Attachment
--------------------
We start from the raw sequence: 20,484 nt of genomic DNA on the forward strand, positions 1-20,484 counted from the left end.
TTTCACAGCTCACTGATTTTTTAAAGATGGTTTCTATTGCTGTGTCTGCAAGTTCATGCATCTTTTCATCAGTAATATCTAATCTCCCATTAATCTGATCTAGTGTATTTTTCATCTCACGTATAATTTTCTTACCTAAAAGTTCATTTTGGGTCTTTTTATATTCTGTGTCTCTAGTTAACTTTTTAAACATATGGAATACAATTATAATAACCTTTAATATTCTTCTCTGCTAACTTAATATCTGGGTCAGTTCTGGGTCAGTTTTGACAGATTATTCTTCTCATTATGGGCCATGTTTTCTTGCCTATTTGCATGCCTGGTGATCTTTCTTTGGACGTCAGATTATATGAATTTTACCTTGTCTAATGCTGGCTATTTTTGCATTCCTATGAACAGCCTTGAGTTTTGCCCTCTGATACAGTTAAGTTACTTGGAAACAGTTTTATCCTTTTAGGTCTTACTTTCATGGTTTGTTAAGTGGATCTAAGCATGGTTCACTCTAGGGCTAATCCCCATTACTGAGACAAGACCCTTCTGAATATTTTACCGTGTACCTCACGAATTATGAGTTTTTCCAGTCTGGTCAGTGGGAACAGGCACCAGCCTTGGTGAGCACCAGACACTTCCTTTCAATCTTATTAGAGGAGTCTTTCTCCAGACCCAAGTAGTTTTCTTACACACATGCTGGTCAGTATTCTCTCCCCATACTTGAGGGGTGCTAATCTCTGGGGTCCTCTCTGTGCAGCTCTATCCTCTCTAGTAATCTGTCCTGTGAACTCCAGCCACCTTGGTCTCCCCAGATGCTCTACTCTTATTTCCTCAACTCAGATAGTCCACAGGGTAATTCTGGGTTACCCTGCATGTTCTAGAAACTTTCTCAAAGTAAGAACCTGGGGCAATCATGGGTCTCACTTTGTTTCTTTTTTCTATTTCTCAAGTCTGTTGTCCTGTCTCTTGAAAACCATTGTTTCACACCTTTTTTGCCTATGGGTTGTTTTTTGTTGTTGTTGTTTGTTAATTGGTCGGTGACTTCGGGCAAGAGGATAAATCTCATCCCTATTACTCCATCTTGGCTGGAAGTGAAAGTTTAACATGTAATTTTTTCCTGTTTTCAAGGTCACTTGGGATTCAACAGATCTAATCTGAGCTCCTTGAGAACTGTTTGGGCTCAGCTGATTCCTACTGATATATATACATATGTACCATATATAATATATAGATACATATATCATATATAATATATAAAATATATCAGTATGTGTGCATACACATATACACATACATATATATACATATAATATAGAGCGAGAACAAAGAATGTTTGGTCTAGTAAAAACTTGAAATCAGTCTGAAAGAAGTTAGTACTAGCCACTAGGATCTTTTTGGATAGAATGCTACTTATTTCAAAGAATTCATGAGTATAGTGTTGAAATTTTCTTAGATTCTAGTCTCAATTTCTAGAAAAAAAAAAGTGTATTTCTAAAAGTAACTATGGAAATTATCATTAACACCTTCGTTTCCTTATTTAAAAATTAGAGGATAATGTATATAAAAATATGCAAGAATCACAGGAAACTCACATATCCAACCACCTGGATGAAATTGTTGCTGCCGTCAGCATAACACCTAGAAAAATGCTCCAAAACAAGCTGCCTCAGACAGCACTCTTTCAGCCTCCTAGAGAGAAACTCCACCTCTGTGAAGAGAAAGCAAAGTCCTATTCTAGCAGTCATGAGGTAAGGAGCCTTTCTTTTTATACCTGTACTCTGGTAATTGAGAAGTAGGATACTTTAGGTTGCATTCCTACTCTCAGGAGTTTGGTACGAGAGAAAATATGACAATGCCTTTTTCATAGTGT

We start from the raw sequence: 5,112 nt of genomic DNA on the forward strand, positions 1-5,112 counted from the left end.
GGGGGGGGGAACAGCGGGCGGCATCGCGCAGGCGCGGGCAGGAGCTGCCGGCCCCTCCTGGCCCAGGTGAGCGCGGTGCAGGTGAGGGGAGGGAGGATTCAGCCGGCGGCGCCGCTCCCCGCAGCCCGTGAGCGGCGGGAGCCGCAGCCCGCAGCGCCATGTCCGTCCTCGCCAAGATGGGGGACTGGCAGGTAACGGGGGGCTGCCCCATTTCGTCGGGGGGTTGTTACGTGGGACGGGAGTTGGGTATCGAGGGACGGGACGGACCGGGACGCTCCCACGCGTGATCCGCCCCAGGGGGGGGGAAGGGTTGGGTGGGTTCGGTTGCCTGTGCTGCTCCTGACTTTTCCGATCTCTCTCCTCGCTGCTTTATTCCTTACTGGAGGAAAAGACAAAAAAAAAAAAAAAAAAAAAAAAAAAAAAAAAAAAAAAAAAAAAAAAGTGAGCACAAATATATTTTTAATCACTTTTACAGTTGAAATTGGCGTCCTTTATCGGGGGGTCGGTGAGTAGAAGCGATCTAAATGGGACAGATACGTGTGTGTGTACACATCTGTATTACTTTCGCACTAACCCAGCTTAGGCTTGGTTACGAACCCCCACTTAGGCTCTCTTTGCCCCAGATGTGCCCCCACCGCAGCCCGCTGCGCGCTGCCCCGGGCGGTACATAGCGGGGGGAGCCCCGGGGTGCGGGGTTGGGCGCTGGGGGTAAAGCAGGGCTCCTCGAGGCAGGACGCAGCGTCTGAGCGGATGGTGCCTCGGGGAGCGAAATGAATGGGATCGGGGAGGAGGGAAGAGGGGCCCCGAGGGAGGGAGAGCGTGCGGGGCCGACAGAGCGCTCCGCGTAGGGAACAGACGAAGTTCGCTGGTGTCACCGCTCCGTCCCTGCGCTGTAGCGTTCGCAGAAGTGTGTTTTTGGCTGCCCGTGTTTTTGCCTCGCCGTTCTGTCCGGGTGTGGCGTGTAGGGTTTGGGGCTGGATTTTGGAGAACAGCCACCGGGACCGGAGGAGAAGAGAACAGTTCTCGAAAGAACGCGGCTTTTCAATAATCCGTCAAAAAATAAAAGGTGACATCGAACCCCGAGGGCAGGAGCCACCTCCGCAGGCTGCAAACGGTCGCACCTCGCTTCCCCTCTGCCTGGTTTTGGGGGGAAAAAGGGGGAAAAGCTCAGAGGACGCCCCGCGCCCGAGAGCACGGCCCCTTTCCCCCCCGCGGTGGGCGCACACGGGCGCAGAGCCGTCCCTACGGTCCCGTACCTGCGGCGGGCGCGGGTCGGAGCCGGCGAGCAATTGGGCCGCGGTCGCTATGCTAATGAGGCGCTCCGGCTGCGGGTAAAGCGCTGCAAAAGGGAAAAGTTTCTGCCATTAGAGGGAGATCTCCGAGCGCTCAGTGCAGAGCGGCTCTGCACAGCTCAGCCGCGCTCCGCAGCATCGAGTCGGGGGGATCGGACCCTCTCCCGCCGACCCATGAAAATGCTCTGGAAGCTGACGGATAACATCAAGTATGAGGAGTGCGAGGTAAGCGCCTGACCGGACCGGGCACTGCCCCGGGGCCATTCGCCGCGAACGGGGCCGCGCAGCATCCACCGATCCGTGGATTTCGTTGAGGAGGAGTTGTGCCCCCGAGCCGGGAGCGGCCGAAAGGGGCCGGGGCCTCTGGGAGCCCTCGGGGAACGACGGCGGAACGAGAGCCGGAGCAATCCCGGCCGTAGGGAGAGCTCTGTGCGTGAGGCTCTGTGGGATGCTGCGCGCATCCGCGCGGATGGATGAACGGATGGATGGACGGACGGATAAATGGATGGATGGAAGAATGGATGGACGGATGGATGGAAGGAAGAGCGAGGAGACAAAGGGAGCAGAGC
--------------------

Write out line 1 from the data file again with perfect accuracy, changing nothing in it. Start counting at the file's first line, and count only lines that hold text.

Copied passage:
We start from the raw sequence: 20,484 nt of genomic DNA on the forward strand, positions 1-20,484 counted from the left end.